"Binging with Babish" YouTube series recreates food from movies and TV shows

Recreating famous dishes from the big screen
Recreating famous dishes from the big screen 06:47

YouTube personality Andrew Rea said he named his series "Binging with Babish" "completely arbitrarily ... after an obscure character from 'The West Wing.'" But now, it's his "entire brand and identity." 

The series has weekly videos where viewers can see their favorite meals from film and television made into reality. 

Rea was watching the comedy series "Parks and Recreation" when he had his lightning moment. "Ron and Chris were having a burger cook-off, and I was like, 'What would that burger actually taste like in real life? Oh I could try it right here,'" he said. 

Tim Duggan

That led to recreations of some of the most iconic meals in cinematic and television history. Rea has shaved garlic with a razor blade to execute Prison Sauce from Scorsese's 1990 film "Goodfellas," poured chili over a piece of carpet to display Kevin's Chili from "The Office" and even made the downright disgusting Rum Ham featured in "It's Always Sunny in Philadelphia."

Since his start in 2016, Rea has created two spin-off series and published two cookbooks, one of which is a New York Times Best Seller.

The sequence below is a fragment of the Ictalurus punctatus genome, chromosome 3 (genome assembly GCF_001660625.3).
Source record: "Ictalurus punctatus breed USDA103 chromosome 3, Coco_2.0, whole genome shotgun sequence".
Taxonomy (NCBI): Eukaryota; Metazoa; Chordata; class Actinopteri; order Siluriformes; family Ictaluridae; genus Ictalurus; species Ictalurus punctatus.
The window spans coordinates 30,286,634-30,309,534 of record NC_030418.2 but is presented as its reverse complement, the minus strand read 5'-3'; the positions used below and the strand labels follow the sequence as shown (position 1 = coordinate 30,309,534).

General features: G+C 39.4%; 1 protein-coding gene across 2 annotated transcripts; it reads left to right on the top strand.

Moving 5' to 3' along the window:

"A very common thread amongst YouTubers is like, 'I had no idea that it would take off like this.' I really didn't," said Rea. "I was deeply depressed. I was not happy in my marriage and I needed a creative outlet. I just wasn't happy in general." 

A creative outlet born of family memories. Rea grew up in Rochester, New York, where food played a strong role in his childhood.

"My mother taught me to cook when I was very young," Rea said. "She passed away when I was 11." 

The show is personal for him. "It's one way that she gets to live on in what I do, and it's one way that I get to feel a little closer to her," he said. 

Andrew and his mother, Annie Andrew Rea

"Binging with Babish" has a unique production style. His videos are shot from the shoulders down. Rea says not showing his face is intentional. 

"There's definitely an element of narcissism in establishing yourself as an online personality. You do need to be self-absorbed in some ways, and that was something that I was trying to combat with not showing my face. I wanted to make sure that it was purely about the food," he said.

The first time Rea showed his face was when he hit 1,000,000 subscribers so he could say, "Thank you," directly to his fans. 

"Binging with Babish," now has nearly six million subscribers. Rea credits his success to his fans. 

"My constant feeling with the success of the show is: I am going to continue to try and earn what you've given me," he said.